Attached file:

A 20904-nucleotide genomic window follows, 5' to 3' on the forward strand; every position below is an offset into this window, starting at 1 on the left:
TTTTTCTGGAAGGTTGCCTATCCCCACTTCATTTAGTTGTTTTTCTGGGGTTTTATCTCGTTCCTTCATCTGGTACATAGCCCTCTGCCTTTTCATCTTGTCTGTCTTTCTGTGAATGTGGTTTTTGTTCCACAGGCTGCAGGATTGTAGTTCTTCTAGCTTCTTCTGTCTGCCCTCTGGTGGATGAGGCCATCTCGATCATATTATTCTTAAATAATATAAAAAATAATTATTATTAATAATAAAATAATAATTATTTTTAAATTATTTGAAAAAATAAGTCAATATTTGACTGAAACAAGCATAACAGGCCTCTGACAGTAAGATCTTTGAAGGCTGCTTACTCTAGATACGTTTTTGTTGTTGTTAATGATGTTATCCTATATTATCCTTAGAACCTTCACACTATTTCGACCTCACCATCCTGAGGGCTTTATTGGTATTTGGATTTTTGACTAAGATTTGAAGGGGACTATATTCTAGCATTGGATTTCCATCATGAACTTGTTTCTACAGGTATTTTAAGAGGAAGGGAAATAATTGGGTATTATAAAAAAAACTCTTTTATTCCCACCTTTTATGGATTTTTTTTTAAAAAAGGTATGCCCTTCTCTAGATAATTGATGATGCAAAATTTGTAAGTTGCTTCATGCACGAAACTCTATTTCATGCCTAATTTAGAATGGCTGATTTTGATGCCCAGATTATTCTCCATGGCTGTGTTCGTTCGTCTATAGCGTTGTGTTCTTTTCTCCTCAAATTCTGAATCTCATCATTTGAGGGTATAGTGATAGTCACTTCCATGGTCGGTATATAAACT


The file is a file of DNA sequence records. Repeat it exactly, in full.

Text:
A 20904-nucleotide genomic window follows, 5' to 3' on the forward strand; every position below is an offset into this window, starting at 1 on the left:
TTTTTCTGGAAGGTTGCCTATCCCCACTTCATTTAGTTGTTTTTCTGGGGTTTTATCTCGTTCCTTCATCTGGTACATAGCCCTCTGCCTTTTCATCTTGTCTGTCTTTCTGTGAATGTGGTTTTTGTTCCACAGGCTGCAGGATTGTAGTTCTTCTAGCTTCTTCTGTCTGCCCTCTGGTGGATGAGGCCATCTCGATCATATTATTCTTAAATAATATAAAAAATAATTATTATTAATAATAAAATAATAATTATTTTTAAATTATTTGAAAAAATAAGTCAATATTTGACTGAAACAAGCATAACAGGCCTCTGACAGTAAGATCTTTGAAGGCTGCTTACTCTAGATACGTTTTTGTTGTTGTTAATGATGTTATCCTATATTATCCTTAGAACCTTCACACTATTTCGACCTCACCATCCTGAGGGCTTTATTGGTATTTGGATTTTTGACTAAGATTTGAAGGGGACTATATTCTAGCATTGGATTTCCATCATGAACTTGTTTCTACAGGTATTTTAAGAGGAAGGGAAATAATTGGGTATTATAAAAAAAACTCTTTTATTCCCACCTTTTATGGATTTTTTTTTAAAAAAGGTATGCCCTTCTCTAGATAATTGATGATGCAAAATTTGTAAGTTGCTTCATGCACGAAACTCTATTTCATGCCTAATTTAGAATGGCTGATTTTGATGCCCAGATTATTCTCCATGGCTGTGTTCGTTCGTCTATAGCGTTGTGTTCTTTTCTCCTCAAATTCTGAATCTCATCATTTGAGGGTATAGTGATAGTCACTTCCATGGTCGGTATATAAACT